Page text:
The First Ever Landing On The Moon’s South Polar Region

In Columns

India’s first mission to the moon was Chandraayan -1, launched by Indian Space Research Organization (ISRO) in October 2008, it operated till August 2009. The spacecraft orbited around the moon at a height of 100 Km from the lunar surface for chemical, mineralogical and photo-geologic mapping of the moon. It discovered the presence of water molecule on the moon’s surface. Our second mission to the moon was Chandrayaan-2 which recently took place. It was India’s lunar mission to the moon’s south polar region. The south polar region is more shadowed than the northern part. India is the first country to do so.

Launcher

The launcher used by Chandrayaan 2 is India’s most powerful launch vehicle. It is capable of launching a 4-ton class of satellites to the Geosynchronous Transfer Orbit (GTO). It is known as GSLV Mk-III which is Geosynchronous Satellite Launch Vehicle Mark-III. Its height is 43.43 meters with a lift-off mass of 640 tonnes. Its components are S200 solid rocket booster, L110 Liquid Stage, C25 Upper Stage.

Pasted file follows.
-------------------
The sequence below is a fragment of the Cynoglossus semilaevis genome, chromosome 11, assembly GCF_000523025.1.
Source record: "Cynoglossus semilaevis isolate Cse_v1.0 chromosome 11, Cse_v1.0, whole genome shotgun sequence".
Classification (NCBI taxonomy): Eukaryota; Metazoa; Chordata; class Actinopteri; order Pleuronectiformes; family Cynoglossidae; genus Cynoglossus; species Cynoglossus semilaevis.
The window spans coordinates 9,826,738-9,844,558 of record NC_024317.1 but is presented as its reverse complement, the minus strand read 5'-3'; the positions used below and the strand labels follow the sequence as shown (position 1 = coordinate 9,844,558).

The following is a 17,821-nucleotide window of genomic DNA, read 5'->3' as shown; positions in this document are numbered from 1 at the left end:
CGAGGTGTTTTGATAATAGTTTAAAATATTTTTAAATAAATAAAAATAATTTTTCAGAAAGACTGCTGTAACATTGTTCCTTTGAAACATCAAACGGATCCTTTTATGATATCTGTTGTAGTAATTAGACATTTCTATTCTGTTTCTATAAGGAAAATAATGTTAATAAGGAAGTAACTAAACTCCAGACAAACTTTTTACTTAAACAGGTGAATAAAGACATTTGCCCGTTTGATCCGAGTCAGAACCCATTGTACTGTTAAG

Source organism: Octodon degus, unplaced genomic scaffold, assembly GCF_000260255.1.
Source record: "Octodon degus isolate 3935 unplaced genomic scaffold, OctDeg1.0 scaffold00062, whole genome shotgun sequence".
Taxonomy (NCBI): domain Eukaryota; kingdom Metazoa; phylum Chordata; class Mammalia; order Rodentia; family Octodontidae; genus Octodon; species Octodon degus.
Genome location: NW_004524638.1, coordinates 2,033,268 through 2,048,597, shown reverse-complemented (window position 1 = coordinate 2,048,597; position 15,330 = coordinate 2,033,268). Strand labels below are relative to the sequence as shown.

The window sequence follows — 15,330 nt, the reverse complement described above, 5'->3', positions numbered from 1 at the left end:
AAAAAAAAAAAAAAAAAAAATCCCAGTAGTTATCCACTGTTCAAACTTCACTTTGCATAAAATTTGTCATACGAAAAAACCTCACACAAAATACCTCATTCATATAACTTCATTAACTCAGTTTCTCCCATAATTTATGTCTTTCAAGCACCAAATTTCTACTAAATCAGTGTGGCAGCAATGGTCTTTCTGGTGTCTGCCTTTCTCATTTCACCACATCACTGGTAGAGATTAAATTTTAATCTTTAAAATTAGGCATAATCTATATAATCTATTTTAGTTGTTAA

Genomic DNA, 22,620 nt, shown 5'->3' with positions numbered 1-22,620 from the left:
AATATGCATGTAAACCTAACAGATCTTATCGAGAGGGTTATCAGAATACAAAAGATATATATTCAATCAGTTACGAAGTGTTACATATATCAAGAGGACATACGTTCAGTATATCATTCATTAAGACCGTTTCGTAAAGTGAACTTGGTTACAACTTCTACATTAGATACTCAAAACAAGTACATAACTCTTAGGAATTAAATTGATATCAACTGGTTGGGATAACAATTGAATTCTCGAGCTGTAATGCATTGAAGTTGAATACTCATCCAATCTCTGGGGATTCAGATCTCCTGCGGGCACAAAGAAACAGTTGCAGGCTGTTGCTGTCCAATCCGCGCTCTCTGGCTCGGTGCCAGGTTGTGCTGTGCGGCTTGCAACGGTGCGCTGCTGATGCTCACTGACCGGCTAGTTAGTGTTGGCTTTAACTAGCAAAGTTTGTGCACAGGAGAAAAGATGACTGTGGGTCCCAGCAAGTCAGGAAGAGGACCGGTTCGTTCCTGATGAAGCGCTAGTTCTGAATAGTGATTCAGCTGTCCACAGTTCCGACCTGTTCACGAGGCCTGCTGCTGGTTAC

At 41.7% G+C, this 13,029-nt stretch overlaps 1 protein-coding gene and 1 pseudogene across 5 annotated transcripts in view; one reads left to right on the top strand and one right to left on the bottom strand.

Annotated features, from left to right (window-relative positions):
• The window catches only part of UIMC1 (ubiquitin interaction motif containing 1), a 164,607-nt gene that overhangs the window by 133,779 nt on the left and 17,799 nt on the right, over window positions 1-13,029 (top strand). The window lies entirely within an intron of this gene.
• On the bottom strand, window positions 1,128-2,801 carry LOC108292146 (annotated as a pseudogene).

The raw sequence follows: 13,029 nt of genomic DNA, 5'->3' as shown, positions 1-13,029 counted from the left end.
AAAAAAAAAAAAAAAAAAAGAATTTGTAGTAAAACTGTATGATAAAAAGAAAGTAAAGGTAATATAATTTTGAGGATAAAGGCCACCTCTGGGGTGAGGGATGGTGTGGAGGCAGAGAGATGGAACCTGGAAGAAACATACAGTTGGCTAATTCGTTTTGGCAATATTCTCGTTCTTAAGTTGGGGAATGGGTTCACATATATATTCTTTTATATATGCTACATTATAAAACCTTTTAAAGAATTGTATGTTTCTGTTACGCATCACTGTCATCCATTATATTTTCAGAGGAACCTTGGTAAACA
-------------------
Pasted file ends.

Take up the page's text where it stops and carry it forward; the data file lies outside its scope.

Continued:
The Chandrayaan 2 mission was launched from the second launch pad at Satish Dhawan Space Center on 22 July 2019. The planned orbit has a perigee of 170 km and an apogee of 45475 km. It consists of a lunar orbiter, a lander, and a lunar rover named Pragyan, all developed in India.

Landing on the Moon’s Surface

The Chandrayaan 2 was launched at Sriharikota, soon after the launch in the first stage within minutes of the lift-off, the strap on the rocket booster separates. In the second stage the rocket ignites itself and it further propels the vehicle out of the earth’s orbit into the outer orbit and the payload pairing separates and the C25 third stage ignites that will take vehicle to the outer parts of earth orbit where it will start moving in concentric circles and with each circle it will move away from the earth and close to the lunar orbit. It will orbit the moon and in about 54 days it will land between two huge craters near the south pole of the moon. The maximum landing site is in the center part. The Vikram Lander will help in the landing which is named after Dr. Vikram A Sarabahi, the father of the Indian Space Programme.

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